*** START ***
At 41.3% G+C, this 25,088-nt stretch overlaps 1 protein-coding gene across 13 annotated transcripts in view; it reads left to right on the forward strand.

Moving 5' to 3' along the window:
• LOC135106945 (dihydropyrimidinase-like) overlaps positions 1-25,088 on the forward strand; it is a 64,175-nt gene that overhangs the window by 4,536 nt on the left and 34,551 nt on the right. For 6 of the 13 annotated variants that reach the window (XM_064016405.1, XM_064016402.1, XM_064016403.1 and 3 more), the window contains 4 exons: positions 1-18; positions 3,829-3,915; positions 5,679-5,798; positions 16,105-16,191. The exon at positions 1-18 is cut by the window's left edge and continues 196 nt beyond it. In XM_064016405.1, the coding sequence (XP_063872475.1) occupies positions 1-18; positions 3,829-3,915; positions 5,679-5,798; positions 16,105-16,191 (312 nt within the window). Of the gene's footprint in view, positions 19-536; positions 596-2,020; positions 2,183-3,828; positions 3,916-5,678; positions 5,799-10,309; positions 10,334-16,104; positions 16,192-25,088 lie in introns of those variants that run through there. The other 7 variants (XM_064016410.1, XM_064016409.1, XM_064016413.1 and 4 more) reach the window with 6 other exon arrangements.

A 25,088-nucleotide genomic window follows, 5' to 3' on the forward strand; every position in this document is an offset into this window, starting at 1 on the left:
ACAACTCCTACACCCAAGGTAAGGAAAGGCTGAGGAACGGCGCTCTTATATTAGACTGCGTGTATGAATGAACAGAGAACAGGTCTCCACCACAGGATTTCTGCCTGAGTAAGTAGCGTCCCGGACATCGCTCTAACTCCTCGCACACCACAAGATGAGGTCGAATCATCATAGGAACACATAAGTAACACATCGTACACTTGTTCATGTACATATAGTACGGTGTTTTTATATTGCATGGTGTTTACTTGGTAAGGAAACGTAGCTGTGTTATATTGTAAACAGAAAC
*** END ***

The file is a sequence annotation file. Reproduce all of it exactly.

At 41.3% G+C, this 25,088-nt stretch overlaps 1 protein-coding gene across 13 annotated transcripts in view; it reads left to right on the forward strand.

Moving 5' to 3' along the window:
• LOC135106945 (dihydropyrimidinase-like) overlaps positions 1-25,088 on the forward strand; it is a 64,175-nt gene that overhangs the window by 4,536 nt on the left and 34,551 nt on the right. For 6 of the 13 annotated variants that reach the window (XM_064016405.1, XM_064016402.1, XM_064016403.1 and 3 more), the window contains 4 exons: positions 1-18; positions 3,829-3,915; positions 5,679-5,798; positions 16,105-16,191. The exon at positions 1-18 is cut by the window's left edge and continues 196 nt beyond it. In XM_064016405.1, the coding sequence (XP_063872475.1) occupies positions 1-18; positions 3,829-3,915; positions 5,679-5,798; positions 16,105-16,191 (312 nt within the window). Of the gene's footprint in view, positions 19-536; positions 596-2,020; positions 2,183-3,828; positions 3,916-5,678; positions 5,799-10,309; positions 10,334-16,104; positions 16,192-25,088 lie in introns of those variants that run through there. The other 7 variants (XM_064016410.1, XM_064016409.1, XM_064016413.1 and 4 more) reach the window with 6 other exon arrangements.

A 25,088-nucleotide genomic window follows, 5' to 3' on the forward strand; every position in this document is an offset into this window, starting at 1 on the left:
ACAACTCCTACACCCAAGGTAAGGAAAGGCTGAGGAACGGCGCTCTTATATTAGACTGCGTGTATGAATGAACAGAGAACAGGTCTCCACCACAGGATTTCTGCCTGAGTAAGTAGCGTCCCGGACATCGCTCTAACTCCTCGCACACCACAAGATGAGGTCGAATCATCATAGGAACACATAAGTAACACATCGTACACTTGTTCATGTACATATAGTACGGTGTTTTTATATTGCATGGTGTTTACTTGGTAAGGAAACGTAGCTGTGTTATATTGTAAACAGAAAC